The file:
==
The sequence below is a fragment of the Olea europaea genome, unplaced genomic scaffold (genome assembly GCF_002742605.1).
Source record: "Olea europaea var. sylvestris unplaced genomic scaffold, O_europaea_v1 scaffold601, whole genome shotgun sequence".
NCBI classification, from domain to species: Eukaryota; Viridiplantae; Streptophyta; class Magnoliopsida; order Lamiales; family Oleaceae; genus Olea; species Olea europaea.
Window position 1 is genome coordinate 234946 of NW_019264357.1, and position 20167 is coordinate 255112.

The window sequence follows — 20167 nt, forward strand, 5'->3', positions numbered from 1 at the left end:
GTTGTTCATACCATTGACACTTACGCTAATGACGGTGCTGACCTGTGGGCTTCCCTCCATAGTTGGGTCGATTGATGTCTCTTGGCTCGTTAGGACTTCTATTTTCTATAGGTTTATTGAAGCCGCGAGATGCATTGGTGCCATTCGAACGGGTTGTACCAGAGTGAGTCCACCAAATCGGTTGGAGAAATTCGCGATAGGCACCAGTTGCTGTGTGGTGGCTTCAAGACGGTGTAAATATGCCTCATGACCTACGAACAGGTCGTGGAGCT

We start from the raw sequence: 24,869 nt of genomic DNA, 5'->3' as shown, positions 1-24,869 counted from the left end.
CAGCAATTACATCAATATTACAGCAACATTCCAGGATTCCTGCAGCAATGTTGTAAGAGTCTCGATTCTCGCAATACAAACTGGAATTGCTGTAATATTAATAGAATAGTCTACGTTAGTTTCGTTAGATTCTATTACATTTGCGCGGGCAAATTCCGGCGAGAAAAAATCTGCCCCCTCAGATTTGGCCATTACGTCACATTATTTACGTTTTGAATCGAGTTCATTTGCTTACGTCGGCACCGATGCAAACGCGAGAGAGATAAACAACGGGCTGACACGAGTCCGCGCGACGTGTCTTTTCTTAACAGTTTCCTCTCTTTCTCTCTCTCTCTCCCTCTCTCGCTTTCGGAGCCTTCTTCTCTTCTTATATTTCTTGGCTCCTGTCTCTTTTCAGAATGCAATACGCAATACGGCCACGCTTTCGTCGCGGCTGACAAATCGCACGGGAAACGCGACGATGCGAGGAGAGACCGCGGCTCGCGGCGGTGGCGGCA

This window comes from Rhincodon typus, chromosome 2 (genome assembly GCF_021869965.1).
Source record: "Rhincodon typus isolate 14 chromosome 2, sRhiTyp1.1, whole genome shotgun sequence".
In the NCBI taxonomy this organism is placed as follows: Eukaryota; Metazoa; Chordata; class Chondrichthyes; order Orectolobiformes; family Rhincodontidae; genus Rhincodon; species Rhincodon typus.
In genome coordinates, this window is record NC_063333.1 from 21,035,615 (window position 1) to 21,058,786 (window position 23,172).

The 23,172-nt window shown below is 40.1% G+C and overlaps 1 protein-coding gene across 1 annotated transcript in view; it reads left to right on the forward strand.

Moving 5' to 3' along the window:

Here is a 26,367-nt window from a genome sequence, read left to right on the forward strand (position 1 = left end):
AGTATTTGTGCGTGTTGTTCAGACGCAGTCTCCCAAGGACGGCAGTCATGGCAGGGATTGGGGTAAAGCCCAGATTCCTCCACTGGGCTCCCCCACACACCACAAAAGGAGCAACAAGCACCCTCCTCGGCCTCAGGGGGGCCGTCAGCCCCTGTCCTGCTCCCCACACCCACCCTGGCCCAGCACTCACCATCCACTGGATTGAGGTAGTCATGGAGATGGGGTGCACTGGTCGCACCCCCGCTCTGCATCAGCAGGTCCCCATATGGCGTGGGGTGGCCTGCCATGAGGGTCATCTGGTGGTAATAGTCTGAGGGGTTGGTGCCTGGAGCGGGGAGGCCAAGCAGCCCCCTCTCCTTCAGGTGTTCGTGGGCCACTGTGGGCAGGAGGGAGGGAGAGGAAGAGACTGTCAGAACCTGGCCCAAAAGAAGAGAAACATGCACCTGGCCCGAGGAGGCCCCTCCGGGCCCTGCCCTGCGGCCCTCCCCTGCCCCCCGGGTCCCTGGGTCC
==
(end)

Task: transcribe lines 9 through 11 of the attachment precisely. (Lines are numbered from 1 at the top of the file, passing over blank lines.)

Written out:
This window comes from Rhincodon typus, chromosome 2 (genome assembly GCF_021869965.1).
Source record: "Rhincodon typus isolate 14 chromosome 2, sRhiTyp1.1, whole genome shotgun sequence".
In the NCBI taxonomy this organism is placed as follows: Eukaryota; Metazoa; Chordata; class Chondrichthyes; order Orectolobiformes; family Rhincodontidae; genus Rhincodon; species Rhincodon typus.